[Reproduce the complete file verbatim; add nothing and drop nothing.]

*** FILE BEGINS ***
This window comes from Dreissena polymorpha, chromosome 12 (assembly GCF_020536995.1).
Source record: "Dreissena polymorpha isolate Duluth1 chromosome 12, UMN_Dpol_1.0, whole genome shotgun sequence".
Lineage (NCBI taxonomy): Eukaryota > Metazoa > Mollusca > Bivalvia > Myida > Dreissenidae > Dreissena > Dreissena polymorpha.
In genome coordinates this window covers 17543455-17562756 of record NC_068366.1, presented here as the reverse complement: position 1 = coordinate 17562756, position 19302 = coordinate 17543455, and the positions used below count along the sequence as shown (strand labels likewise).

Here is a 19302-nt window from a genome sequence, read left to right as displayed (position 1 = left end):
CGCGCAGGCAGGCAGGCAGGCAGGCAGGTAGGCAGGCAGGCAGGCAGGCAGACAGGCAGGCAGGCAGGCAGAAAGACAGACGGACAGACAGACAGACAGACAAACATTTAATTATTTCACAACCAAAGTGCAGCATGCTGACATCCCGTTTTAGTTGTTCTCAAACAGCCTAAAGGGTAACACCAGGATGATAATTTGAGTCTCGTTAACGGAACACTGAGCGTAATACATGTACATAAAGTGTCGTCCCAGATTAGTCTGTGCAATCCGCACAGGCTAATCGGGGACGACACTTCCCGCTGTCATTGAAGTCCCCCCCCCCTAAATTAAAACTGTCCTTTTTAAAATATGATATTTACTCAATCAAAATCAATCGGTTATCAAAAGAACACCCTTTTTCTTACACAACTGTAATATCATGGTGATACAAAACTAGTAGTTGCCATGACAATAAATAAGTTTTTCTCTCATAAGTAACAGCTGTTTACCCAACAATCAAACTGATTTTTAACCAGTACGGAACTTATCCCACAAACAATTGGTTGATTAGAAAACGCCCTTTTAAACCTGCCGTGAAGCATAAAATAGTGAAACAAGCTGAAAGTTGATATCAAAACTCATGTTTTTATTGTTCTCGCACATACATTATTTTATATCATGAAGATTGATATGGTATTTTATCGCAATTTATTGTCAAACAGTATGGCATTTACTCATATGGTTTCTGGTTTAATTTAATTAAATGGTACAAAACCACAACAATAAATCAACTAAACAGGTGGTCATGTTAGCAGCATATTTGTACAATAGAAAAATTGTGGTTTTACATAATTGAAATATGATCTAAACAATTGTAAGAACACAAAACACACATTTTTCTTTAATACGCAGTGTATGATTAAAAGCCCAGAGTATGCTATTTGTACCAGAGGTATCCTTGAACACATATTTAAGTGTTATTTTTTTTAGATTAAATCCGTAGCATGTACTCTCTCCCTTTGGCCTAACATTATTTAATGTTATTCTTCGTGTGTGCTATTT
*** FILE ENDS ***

This window comes from Dreissena polymorpha, chromosome 12 (assembly GCF_020536995.1).
Source record: "Dreissena polymorpha isolate Duluth1 chromosome 12, UMN_Dpol_1.0, whole genome shotgun sequence".
Lineage (NCBI taxonomy): Eukaryota > Metazoa > Mollusca > Bivalvia > Myida > Dreissenidae > Dreissena > Dreissena polymorpha.
In genome coordinates this window covers 17543455-17562756 of record NC_068366.1, presented here as the reverse complement: position 1 = coordinate 17562756, position 19302 = coordinate 17543455, and the positions used below count along the sequence as shown (strand labels likewise).

Here is a 19302-nt window from a genome sequence, read left to right as displayed (position 1 = left end):
CGCGCAGGCAGGCAGGCAGGCAGGCAGGTAGGCAGGCAGGCAGGCAGGCAGACAGGCAGGCAGGCAGGCAGAAAGACAGACGGACAGACAGACAGACAGACAAACATTTAATTATTTCACAACCAAAGTGCAGCATGCTGACATCCCGTTTTAGTTGTTCTCAAACAGCCTAAAGGGTAACACCAGGATGATAATTTGAGTCTCGTTAACGGAACACTGAGCGTAATACATGTACATAAAGTGTCGTCCCAGATTAGTCTGTGCAATCCGCACAGGCTAATCGGGGACGACACTTCCCGCTGTCATTGAAGTCCCCCCCCCCTAAATTAAAACTGTCCTTTTTAAAATATGATATTTACTCAATCAAAATCAATCGGTTATCAAAAGAACACCCTTTTTCTTACACAACTGTAATATCATGGTGATACAAAACTAGTAGTTGCCATGACAATAAATAAGTTTTTCTCTCATAAGTAACAGCTGTTTACCCAACAATCAAACTGATTTTTAACCAGTACGGAACTTATCCCACAAACAATTGGTTGATTAGAAAACGCCCTTTTAAACCTGCCGTGAAGCATAAAATAGTGAAACAAGCTGAAAGTTGATATCAAAACTCATGTTTTTATTGTTCTCGCACATACATTATTTTATATCATGAAGATTGATATGGTATTTTATCGCAATTTATTGTCAAACAGTATGGCATTTACTCATATGGTTTCTGGTTTAATTTAATTAAATGGTACAAAACCACAACAATAAATCAACTAAACAGGTGGTCATGTTAGCAGCATATTTGTACAATAGAAAAATTGTGGTTTTACATAATTGAAATATGATCTAAACAATTGTAAGAACACAAAACACACATTTTTCTTTAATACGCAGTGTATGATTAAAAGCCCAGAGTATGCTATTTGTACCAGAGGTATCCTTGAACACATATTTAAGTGTTATTTTTTTTAGATTAAATCCGTAGCATGTACTCTCTCCCTTTGGCCTAACATTATTTAATGTTATTCTTCGTGTGTGCTATTT